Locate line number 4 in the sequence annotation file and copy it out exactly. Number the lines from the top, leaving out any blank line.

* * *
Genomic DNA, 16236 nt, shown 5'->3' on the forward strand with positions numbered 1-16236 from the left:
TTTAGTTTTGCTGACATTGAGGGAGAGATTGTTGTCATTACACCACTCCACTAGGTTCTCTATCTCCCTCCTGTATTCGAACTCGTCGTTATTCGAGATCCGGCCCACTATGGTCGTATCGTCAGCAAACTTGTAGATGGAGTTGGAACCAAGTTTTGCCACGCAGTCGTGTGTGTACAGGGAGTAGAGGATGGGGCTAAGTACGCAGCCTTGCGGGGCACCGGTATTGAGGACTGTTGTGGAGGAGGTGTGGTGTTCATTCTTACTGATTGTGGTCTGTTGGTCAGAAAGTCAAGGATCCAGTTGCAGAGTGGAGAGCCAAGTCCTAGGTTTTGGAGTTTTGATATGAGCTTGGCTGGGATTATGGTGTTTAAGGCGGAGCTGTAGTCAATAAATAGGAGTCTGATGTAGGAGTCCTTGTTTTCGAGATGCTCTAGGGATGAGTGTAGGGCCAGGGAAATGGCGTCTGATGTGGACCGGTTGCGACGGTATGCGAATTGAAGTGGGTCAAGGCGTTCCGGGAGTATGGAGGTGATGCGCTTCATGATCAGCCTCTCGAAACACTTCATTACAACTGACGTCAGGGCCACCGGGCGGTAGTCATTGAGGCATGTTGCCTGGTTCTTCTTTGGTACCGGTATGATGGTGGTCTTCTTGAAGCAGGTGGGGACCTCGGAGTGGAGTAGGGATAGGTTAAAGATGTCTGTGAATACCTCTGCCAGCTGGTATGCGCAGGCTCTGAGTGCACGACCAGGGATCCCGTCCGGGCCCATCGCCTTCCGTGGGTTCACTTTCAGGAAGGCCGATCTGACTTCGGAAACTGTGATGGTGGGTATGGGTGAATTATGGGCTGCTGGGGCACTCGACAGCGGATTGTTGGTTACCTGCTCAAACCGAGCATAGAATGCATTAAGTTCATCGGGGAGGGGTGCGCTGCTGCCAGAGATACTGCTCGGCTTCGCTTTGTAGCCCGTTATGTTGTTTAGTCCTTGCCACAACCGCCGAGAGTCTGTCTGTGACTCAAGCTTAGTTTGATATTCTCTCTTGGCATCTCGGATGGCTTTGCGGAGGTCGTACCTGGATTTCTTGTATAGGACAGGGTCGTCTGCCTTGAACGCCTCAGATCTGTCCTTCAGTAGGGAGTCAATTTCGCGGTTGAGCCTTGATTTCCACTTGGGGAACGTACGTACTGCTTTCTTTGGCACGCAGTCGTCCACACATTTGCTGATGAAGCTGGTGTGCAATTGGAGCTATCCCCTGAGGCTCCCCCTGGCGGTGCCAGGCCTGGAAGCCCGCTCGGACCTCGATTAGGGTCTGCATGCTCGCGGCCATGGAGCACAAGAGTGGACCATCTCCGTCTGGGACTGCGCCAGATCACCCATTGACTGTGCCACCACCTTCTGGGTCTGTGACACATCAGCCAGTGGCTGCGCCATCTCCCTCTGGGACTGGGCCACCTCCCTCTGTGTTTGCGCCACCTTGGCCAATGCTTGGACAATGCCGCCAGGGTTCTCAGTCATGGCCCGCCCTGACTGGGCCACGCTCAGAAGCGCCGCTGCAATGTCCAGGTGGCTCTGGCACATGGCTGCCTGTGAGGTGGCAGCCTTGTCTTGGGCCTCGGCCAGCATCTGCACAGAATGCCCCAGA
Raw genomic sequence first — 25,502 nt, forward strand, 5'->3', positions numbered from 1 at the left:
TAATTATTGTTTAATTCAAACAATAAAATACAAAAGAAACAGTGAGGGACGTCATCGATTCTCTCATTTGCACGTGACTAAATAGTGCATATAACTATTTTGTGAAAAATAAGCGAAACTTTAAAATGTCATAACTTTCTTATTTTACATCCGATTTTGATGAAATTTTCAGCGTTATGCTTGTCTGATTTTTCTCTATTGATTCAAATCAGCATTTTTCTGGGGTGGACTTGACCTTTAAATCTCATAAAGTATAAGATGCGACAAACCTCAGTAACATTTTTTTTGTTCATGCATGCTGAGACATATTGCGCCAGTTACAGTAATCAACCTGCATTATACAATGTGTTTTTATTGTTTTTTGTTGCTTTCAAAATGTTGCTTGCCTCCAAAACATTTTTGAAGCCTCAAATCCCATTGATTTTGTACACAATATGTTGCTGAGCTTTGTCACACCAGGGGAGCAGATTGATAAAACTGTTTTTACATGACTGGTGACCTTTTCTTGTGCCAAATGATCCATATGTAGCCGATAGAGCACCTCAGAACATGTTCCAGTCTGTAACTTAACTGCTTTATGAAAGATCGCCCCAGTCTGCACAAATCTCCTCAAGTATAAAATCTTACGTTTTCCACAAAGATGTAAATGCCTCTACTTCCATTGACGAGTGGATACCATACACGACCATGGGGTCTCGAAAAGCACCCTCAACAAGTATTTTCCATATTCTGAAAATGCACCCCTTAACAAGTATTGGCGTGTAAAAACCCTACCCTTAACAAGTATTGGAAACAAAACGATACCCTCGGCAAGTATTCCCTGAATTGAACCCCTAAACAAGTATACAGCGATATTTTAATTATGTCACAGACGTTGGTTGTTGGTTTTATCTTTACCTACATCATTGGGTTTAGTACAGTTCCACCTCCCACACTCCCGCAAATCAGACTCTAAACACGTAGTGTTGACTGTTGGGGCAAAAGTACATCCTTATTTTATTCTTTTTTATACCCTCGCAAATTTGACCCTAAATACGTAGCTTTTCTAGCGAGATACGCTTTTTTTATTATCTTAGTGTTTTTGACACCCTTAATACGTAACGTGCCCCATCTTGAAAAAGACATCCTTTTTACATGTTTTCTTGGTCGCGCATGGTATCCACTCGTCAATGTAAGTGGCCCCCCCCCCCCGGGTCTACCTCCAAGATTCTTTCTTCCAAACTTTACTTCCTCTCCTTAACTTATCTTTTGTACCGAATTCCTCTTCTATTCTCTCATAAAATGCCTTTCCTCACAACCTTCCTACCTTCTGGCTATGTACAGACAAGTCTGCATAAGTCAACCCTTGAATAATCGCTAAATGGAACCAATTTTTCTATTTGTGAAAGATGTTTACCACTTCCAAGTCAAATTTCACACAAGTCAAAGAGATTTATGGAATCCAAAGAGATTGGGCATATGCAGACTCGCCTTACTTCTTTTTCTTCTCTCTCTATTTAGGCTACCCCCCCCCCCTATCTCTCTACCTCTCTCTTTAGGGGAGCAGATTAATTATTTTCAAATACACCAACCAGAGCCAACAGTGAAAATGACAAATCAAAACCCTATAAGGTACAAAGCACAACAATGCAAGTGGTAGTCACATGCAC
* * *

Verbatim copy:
TAATTATTGTTTAATTCAAACAATAAAATACAAAAGAAACAGTGAGGGACGTCATCGATTCTCTCATTTGCACGTGACTAAATAGTGCATATAACTATTTTGTGAAAAATAAGCGAAACTTTAAAATGTCATAACTTTCTTATTTTACATCCGATTTTGATGAAATTTTCAGCGTTATGCTTGTCTGATTTTTCTCTATTGATTCAAATCAGCATTTTTCTGGGGTGGACTTGACCTTTAAATCTCATAAAGTATAAGATGCGACAAACCTCAGTAACATTTTTTTTGTTCATGCATGCTGAGACATATTGCGCCAGTTACAGTAATCAACCTGCATTATACAATGTGTTTTTATTGTTTTTTGTTGCTTTCAAAATGTTGCTTGCCTCCAAAACATTTTTGAAGCCTCAAATCCCATTGATTTTGTACACAATATGTTGCTGAGCTTTGTCACACCAGGGGAGCAGATTGATAAAACTGTTTTTACATGACTGGTGACCTTTTCTTGTGCCAAATGATCCATATGTAGCCGATAGAGCACCTCAGAACATGTTCCAGTCTGTAACTTAACTGCTTTATGAAAGATCGCCCCAGTCTGCACAAATCTCCTCAAGTATAAAATCTTACGTTTTCCACAAAGATGTAAATGCCTCTACTTCCATTGACGAGTGGATACCATACACGACCATGGGGTCTCGAAAAGCACCCTCAACAAGTATTTTCCATATTCTGAAAATGCACCCCTTAACAAGTATTGGCGTGTAAAAACCCTACCCTTAACAAGTATTGGAAACAAAACGATACCCTCGGCAAGTATTCCCTGAATTGAACCCCTAAACAAGTATACAGCGATATTTTAATTATGTCACAGACGTTGGTTGTTGGTTTTATCTTTACCTACATCATTGGGTTTAGTACAGTTCCACCTCCCACACTCCCGCAAATCAGACTCTAAACACGTAGTGTTGACTGTTGGGGCAAAAGTACATCCTTATTTTATTCTTTTTTATACCCTCGCAAATTTGACCCTAAATACGTAGCTTTTCTAGCGAGATACGCTTTTTTTATTATCTTAGTGTTTTTGACACCCTTAATACGTAACGTGCCCCATCTTGAAAAAGACATCCTTTTTACATGTTTTCTTGGTCGCGCATGGTATCCACTCGTCAATGTAAGTGGCCCCCCCCCCCCGGGTCTACCTCCAAGATTCTTTCTTCCAAACTTTACTTCCTCTCCTTAACTTATCTTTTGTACCGAATTCCTCTTCTATTCTCTCATAAAATGCCTTTCCTCACAACCTTCCTACCTTCTGGCTATGTACAGACAAGTCTGCATAAGTCAACCCTTGAATAATCGCTAAATGGAACCAATTTTTCTATTTGTGAAAGATGTTTACCACTTCCAAGTCAAATTTCACACAAGTCAAAGAGATTTATGGAATCCAAAGAGATTGGGCATATGCAGACTCGCCTTACTTCTTTTTCTTCTCTCTCTATTTAGGCTACCCCCCCCCCCTATCTCTCTACCTCTCTCTTTAGGGGAGCAGATTAATTATTTTCAAATACACCAACCAGAGCCAACAGTGAAAATGACAAATCAAAACCCTATAAGGTACAAAGCACAACAATGCAAGTGGTAGTCACATGCAC